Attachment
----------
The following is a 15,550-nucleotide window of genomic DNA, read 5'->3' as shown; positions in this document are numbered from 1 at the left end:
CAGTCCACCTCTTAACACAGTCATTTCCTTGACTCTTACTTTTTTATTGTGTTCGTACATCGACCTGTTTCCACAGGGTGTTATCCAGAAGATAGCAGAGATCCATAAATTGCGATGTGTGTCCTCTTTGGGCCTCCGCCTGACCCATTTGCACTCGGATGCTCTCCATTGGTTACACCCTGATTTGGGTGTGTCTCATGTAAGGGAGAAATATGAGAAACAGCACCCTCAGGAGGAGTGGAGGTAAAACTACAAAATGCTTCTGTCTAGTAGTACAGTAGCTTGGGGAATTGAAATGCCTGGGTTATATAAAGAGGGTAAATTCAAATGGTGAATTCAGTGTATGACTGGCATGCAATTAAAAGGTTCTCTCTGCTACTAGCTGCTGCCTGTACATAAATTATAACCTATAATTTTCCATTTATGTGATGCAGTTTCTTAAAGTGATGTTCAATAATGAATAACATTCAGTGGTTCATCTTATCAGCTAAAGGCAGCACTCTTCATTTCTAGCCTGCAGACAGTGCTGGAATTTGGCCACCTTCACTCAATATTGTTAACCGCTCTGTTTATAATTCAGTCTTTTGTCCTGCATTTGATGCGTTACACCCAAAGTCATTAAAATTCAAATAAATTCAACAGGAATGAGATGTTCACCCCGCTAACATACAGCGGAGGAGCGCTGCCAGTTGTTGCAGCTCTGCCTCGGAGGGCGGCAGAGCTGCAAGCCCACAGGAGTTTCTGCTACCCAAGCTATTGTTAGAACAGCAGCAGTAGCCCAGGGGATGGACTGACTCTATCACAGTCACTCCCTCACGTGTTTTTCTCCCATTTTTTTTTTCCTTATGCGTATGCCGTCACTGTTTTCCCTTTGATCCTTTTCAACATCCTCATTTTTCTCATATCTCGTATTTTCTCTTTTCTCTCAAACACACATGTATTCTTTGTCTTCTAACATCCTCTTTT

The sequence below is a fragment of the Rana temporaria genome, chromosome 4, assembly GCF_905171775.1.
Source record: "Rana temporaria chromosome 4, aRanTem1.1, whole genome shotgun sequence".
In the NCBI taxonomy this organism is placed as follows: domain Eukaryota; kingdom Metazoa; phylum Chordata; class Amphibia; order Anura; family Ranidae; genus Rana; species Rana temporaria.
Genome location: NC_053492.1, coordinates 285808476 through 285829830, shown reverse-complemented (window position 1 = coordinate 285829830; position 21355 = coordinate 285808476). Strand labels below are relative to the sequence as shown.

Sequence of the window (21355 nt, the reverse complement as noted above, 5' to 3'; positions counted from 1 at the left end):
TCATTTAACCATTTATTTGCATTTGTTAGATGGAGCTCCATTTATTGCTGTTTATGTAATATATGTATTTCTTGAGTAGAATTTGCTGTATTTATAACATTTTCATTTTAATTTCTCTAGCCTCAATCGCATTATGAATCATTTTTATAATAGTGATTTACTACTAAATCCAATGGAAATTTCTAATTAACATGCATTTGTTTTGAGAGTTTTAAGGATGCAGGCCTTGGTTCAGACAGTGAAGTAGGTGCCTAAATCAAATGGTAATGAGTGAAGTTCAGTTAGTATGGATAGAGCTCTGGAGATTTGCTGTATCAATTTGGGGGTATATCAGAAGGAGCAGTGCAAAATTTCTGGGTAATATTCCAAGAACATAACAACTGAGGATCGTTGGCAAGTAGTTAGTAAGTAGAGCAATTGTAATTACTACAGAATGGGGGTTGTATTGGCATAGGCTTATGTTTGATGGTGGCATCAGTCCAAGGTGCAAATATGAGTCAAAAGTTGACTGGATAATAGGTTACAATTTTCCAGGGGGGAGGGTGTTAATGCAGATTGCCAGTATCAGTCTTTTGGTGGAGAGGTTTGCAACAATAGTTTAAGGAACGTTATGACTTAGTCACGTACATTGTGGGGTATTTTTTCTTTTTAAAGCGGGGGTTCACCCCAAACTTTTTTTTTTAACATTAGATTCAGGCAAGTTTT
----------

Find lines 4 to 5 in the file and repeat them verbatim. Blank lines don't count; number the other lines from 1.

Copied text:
Source record: "Rana temporaria chromosome 4, aRanTem1.1, whole genome shotgun sequence".
In the NCBI taxonomy this organism is placed as follows: domain Eukaryota; kingdom Metazoa; phylum Chordata; class Amphibia; order Anura; family Ranidae; genus Rana; species Rana temporaria.